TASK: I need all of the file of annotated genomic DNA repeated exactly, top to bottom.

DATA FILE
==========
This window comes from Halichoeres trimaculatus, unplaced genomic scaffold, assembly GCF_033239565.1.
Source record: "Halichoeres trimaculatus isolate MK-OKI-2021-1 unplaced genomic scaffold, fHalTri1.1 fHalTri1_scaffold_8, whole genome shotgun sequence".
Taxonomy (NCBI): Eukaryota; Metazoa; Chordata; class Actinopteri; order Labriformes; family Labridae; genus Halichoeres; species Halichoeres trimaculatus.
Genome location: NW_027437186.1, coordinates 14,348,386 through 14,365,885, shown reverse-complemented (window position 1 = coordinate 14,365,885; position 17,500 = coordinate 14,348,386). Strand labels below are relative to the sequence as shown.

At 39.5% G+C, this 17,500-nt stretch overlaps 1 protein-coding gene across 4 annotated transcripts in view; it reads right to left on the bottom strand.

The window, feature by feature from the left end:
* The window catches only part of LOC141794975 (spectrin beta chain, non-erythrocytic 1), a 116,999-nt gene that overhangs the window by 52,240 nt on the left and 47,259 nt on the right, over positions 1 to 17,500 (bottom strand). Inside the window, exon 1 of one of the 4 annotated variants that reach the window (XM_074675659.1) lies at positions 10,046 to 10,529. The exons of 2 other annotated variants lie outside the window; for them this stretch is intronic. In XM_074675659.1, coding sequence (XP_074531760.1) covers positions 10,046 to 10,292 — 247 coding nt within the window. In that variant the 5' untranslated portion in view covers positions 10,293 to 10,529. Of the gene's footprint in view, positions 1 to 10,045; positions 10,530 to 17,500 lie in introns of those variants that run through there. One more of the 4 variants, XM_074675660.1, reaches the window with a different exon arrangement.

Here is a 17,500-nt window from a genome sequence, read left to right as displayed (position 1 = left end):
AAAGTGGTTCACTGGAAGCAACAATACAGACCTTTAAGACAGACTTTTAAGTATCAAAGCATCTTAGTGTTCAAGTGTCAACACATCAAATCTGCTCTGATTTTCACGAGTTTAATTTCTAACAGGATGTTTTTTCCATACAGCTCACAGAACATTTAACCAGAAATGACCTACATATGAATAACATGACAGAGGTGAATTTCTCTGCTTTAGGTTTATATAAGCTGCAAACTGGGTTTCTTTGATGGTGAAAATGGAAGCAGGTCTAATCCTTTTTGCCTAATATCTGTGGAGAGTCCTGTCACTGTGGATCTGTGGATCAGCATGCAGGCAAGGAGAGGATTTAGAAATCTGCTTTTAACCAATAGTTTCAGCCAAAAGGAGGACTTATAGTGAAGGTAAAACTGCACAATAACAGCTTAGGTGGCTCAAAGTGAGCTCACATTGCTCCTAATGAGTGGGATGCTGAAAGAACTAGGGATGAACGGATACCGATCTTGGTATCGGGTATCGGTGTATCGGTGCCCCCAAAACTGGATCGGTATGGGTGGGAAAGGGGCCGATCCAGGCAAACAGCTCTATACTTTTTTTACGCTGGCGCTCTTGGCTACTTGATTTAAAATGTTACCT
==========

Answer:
This window comes from Halichoeres trimaculatus, unplaced genomic scaffold, assembly GCF_033239565.1.
Source record: "Halichoeres trimaculatus isolate MK-OKI-2021-1 unplaced genomic scaffold, fHalTri1.1 fHalTri1_scaffold_8, whole genome shotgun sequence".
Taxonomy (NCBI): Eukaryota; Metazoa; Chordata; class Actinopteri; order Labriformes; family Labridae; genus Halichoeres; species Halichoeres trimaculatus.
Genome location: NW_027437186.1, coordinates 14,348,386 through 14,365,885, shown reverse-complemented (window position 1 = coordinate 14,365,885; position 17,500 = coordinate 14,348,386). Strand labels below are relative to the sequence as shown.

At 39.5% G+C, this 17,500-nt stretch overlaps 1 protein-coding gene across 4 annotated transcripts in view; it reads right to left on the bottom strand.

The window, feature by feature from the left end:
* The window catches only part of LOC141794975 (spectrin beta chain, non-erythrocytic 1), a 116,999-nt gene that overhangs the window by 52,240 nt on the left and 47,259 nt on the right, over positions 1 to 17,500 (bottom strand). Inside the window, exon 1 of one of the 4 annotated variants that reach the window (XM_074675659.1) lies at positions 10,046 to 10,529. The exons of 2 other annotated variants lie outside the window; for them this stretch is intronic. In XM_074675659.1, coding sequence (XP_074531760.1) covers positions 10,046 to 10,292 — 247 coding nt within the window. In that variant the 5' untranslated portion in view covers positions 10,293 to 10,529. Of the gene's footprint in view, positions 1 to 10,045; positions 10,530 to 17,500 lie in introns of those variants that run through there. One more of the 4 variants, XM_074675660.1, reaches the window with a different exon arrangement.

Here is a 17,500-nt window from a genome sequence, read left to right as displayed (position 1 = left end):
AAAGTGGTTCACTGGAAGCAACAATACAGACCTTTAAGACAGACTTTTAAGTATCAAAGCATCTTAGTGTTCAAGTGTCAACACATCAAATCTGCTCTGATTTTCACGAGTTTAATTTCTAACAGGATGTTTTTTCCATACAGCTCACAGAACATTTAACCAGAAATGACCTACATATGAATAACATGACAGAGGTGAATTTCTCTGCTTTAGGTTTATATAAGCTGCAAACTGGGTTTCTTTGATGGTGAAAATGGAAGCAGGTCTAATCCTTTTTGCCTAATATCTGTGGAGAGTCCTGTCACTGTGGATCTGTGGATCAGCATGCAGGCAAGGAGAGGATTTAGAAATCTGCTTTTAACCAATAGTTTCAGCCAAAAGGAGGACTTATAGTGAAGGTAAAACTGCACAATAACAGCTTAGGTGGCTCAAAGTGAGCTCACATTGCTCCTAATGAGTGGGATGCTGAAAGAACTAGGGATGAACGGATACCGATCTTGGTATCGGGTATCGGTGTATCGGTGCCCCCAAAACTGGATCGGTATGGGTGGGAAAGGGGCCGATCCAGGCAAACAGCTCTATACTTTTTTTACGCTGGCGCTCTTGGCTACTTGATTTAAAATGTTACCT